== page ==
Show time in the National Basketball Association this season is whenever 22 -year-old rookie guard Darrell Griffith of the Utah Jazz decides he wants to shoot. This guy plays so much of his game in the air that there are those in the Defense Department who think he should be registered as a satellite.
Griffith, who paved Louisville's road to the NCAA playoff championships last year with a series of multiple 20-point games, simply doesn't have any off-nights when it comes to shooting. In his first game ever as a pro, against the Portland Trail Blazers, he dazzled the crowd with 26 points.
Darrell doesn't have to get position inside to find the basket, requires only a split second to get his shot away, and reportedly has a vertical jump of 48 inches. Only Michelangelo, in his prime, brushed more ceilings.
Griffith, center Joe Barry Carroll of the Golden State Warriors, and forward Michael Brooks of the San Diego Clippers are the leading candidates this season for NBA Rookie of the Year.
What has given Darrell the edge so far is his built-in sense of theater, plus the fact that because of him the Jazz aren't going from the Charleston to the waltz late in games the way they did last season. After 24 games last year the team (without Griffith) was 4-20; this year that record read 13-11.
With Darrell's offense to worry about, opponents are no longer able to double-team forward Adrian Dantley, the team's top shooter last season, with a 28-point average. The result is that Dantley, with more to room to roam inside this year, is already being measured for George Gervin's NBA scoring crown.
In fact, it's a rare night when Griffith and Dantley between them don't pour in at least 50 points.
Utah will never be a contender, of course, until it finds itself an intimidating center who can play defense, block shots, jam the middle, and control both backboards. But at least the Jazz can go into every game now knowing that they have enough firepower to win.
"Offensively pro basketball has been exactly what I thought it would be," Griffith explained. "For several years I've been playing against some of the NBA's biggest names in summer pickup games, so there haven't been any surprises. Anyone who is quick and willing to run can score in this game.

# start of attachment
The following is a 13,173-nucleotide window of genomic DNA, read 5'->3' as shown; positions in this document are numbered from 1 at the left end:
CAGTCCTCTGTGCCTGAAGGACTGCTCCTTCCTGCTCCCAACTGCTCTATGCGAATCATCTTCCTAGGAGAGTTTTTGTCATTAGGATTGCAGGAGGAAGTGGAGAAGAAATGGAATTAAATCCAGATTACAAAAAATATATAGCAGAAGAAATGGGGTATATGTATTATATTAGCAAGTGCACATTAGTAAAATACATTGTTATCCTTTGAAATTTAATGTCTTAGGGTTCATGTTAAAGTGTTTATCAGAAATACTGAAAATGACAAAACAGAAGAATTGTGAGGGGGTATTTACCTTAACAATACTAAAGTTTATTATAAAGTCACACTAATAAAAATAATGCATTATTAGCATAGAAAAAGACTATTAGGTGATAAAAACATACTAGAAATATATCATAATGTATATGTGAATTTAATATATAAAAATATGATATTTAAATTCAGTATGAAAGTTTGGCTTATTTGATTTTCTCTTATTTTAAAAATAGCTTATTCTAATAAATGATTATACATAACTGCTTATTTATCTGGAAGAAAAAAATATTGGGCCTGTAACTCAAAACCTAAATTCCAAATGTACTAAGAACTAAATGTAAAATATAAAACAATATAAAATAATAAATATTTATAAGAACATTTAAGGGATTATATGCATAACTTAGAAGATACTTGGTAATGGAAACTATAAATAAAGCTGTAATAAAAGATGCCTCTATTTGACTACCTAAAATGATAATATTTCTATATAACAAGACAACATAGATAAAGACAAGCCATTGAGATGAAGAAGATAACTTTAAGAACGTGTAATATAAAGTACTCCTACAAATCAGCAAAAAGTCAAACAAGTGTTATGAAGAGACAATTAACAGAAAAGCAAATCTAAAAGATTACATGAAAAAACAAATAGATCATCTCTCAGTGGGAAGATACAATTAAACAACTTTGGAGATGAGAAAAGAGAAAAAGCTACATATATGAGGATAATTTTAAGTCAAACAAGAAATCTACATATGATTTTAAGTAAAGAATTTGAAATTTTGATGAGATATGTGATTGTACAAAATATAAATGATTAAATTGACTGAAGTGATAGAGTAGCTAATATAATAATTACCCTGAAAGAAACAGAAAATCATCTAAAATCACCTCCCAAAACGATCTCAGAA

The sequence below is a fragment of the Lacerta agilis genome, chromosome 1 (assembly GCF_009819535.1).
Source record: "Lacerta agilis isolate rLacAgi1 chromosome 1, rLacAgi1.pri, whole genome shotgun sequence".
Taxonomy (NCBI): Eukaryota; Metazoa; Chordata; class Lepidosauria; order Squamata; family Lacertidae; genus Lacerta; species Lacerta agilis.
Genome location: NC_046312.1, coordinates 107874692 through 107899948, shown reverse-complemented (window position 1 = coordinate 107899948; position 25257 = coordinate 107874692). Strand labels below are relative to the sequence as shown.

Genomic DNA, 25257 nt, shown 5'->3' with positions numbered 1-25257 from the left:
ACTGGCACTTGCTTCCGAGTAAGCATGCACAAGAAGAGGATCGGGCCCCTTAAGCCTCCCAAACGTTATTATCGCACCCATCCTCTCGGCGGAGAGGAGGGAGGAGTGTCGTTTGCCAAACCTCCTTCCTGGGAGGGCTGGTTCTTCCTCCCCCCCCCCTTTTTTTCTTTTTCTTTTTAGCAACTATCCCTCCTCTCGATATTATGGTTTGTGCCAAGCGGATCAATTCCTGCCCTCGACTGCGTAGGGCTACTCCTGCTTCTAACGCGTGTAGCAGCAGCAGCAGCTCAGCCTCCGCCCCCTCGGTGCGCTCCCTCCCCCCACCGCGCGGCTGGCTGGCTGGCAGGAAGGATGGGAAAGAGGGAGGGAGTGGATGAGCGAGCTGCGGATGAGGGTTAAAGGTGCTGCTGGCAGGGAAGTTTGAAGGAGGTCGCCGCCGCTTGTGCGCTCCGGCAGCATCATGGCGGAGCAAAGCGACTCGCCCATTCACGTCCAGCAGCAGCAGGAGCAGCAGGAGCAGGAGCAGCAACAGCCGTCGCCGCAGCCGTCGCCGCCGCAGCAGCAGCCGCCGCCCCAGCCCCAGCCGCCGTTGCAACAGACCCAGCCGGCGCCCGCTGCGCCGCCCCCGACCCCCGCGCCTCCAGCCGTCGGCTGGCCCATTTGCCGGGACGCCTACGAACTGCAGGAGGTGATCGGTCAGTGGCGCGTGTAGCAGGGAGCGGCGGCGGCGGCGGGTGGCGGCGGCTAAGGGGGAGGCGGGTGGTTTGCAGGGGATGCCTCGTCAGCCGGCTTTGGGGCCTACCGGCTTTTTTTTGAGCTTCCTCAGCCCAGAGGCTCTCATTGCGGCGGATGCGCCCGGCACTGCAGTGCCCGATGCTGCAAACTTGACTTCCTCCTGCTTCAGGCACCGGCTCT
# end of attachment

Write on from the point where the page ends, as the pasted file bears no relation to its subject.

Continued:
"Unless you've got a big mobile center who can shoot, block out, and open things up for his teammates inside, you can forget about any easy layups," he continued. "But if you've got range and accuracy the way I do, if you don't try to force stuff, and if you're willing to take what the defense gives you, it's no big deal to average 20 points a game."
Defensively Griffith is where the computer was when Confucius was still figuring out the score on an abacus. The league's top guards light up Darrell frequently on defense; take him into the pivot and shoot over him; and know the only way he can stop their drives to the basket is to commit a foul.
"A big part of Griffith's defensive problems is that he never had a training camp with us this season," Utah Coach Tom Nissalke explained. "During the time when he should have been learning our system and how to defend against opposing players, he was too busy with our front office trying to hammer out a contract.
"I'm not blaming him for what happened," Nissalke continued. "He was the No. 2 pick in last year's college player draft, and the guy was trying to get his future set financially. But once a season starts, the conditions under which a coach can teach are a lot more limited than they are in training camp."
Asked exactly how he was working with Griffith, Nissalke replied: "Basically what I've done with Darrell is to go back to fundamentals -- just as though he'd never played defense before. What we're dealing with here is a kid whose primary responsibility in college was offense, not defense.
"You had a situation where his coach didn't want his best shooter fouling out by being too aggressive on defense, and this happens at a lot of schools. But Griffith is smart enough to know what his problems are and he has the talent to correct them. He's not just going through the motions with me. Eventually he will be a good defensive player."
So far Griffith has put extra fans into the stands everywhere the Jazz have played on the road. What is surpising is that in the early balloting for the NBA Western Conference All-Star squad he has been running ahead of both Magic Johnson and George Gervin.
Those long shots of Darrell's seem to be paying off, even if they do come down with snow on them.